Is King College’s Secularisation Being Challenged?

Founded in 1836 as an Orthodox Anglican college, King’s College led the way in becoming a bastion for liberalism and forward thinking when it became secular in 1903. A new report however suggests that King’s College’s secularisation may be at an end. 

The report which is seemingly affiliated with King’s geography department appears to call for the identity of students and staff to take precedent over the actual education being delivered at the institute. The report specifically focuses on Muslim students, with its opening salvo highlighting how nationally, Muslims are poorer than other religious groups and how they drop out of university far more frequently, and get poorer grades when they stay. 

Having thus highlighted the problems facing Muslim students, the report then goes onto make several recommendations which raises many questions. 

The report highlights that many Muslims do not drink, and consequently students of Islamic faith feel excluded from student society get-togethers where drinking does usually take place. Instead of perhaps encouraging these students to attend these events without feeling pressured to drink, the report calls for the student societies to completely ban drinking from their events. This might seem a trivial thing, but as recent figures suggest more young people are turning their backs on booze, it does seem as though in order to appease one group, others are missing out, which does not seem altogether fair as it is removing the option of students to choose what they do. 

Other demands in the paper include the proposal that there must be a curbing of ‘white geographies.’ What is taught must reflect the ‘experiences of a diverse range of students, allowing minority students to see themselves as legitimate creators of knowledge.’ Given that King’s College London’s curriculum is well known to already go beyond the basic teaching of the geography of European and other white countries, what specifically could the proposal be referring to? Indeed, it would seem to suggest that rather than the starting point of a university education being the encouragement to question all that is presented before you, students would instead be taught to see  institutional racism and colonial structures as being implicit within the system.

The report also highlights that the work of Muslim scholars must be emphasised because they are ‘relevant to the lived experiences of students,’ and that the curriculum be adjusted according to what those students demand.  This proposal whilst well intentioned could potentially undermine the university experience for all students. It appears that the authors of the report have started with a baseline assumption that students, regardless of their faith, cannot empathise with the experiences of those who have beliefs different to them whilst blithely assuming that a sudden change in the curriculum, focusing on one particular group of students will not alienate other students. This suggests that the authors hold a particularly narrow view of Muslim students, and see them much as the colonial rulers of old would have seen them.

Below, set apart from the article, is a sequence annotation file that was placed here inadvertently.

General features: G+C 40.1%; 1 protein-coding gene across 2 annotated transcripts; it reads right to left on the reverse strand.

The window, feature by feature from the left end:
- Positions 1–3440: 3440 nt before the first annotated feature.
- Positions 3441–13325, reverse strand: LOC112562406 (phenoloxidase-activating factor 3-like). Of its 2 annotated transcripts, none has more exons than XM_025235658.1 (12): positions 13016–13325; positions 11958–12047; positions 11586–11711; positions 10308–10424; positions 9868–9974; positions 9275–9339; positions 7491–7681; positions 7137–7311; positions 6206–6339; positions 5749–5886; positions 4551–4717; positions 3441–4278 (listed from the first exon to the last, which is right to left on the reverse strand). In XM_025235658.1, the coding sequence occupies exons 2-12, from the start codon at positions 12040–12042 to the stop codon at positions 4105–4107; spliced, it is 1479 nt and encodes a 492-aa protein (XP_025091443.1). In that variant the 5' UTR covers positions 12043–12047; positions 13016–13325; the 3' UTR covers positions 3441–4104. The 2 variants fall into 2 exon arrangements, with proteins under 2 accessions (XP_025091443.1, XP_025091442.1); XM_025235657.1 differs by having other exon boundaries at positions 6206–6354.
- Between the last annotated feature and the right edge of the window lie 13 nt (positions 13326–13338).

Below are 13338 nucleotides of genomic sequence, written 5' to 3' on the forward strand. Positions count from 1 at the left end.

This view is repeated in the demand for more BAME staff, again assuming that Muslim students are more likely to connect with the work being taught if it is being taught to them by someone who shares the same faith as them and is thus more able to understand them and their experiences. Again, whilst well meaning the merits of this are questionable. It appears to follow from an underlying assumption that Muslim students cannot or are unable to understand and appreciate  the views of those who do not share their faith. Doesn’t this risk infantilising students, ignoring their academic needs and judging them purely by the colour of their skin and their faith?  Surely, where university education is meant to question existing structures and expand thinking, this is only likely to compartmentalise the university experience for students. 

Right at the end of the report comes the most concerning element of it.

“Departments should also ensure that Muslim students are finding the support and connections they seek… The geography department runs an excellent mentoring programme which may be further improved if mentees had the option of highlighting different preferences for their mentors – in relation to gender, ethnicity and religion.”

So, is this a call for outright segregation? If it is, then is this not a slippery slope? If one group of students are provided with the opportunity and the right to ask for a mentor based on their gender, ethnicity or religion, what is to stop other students demanding the same treatment? How does this address the issues of equity and fairness?

Whilst the authors of the report may have started off with good intentions and addressing the needs of students, it leaves more questions than solutions. 

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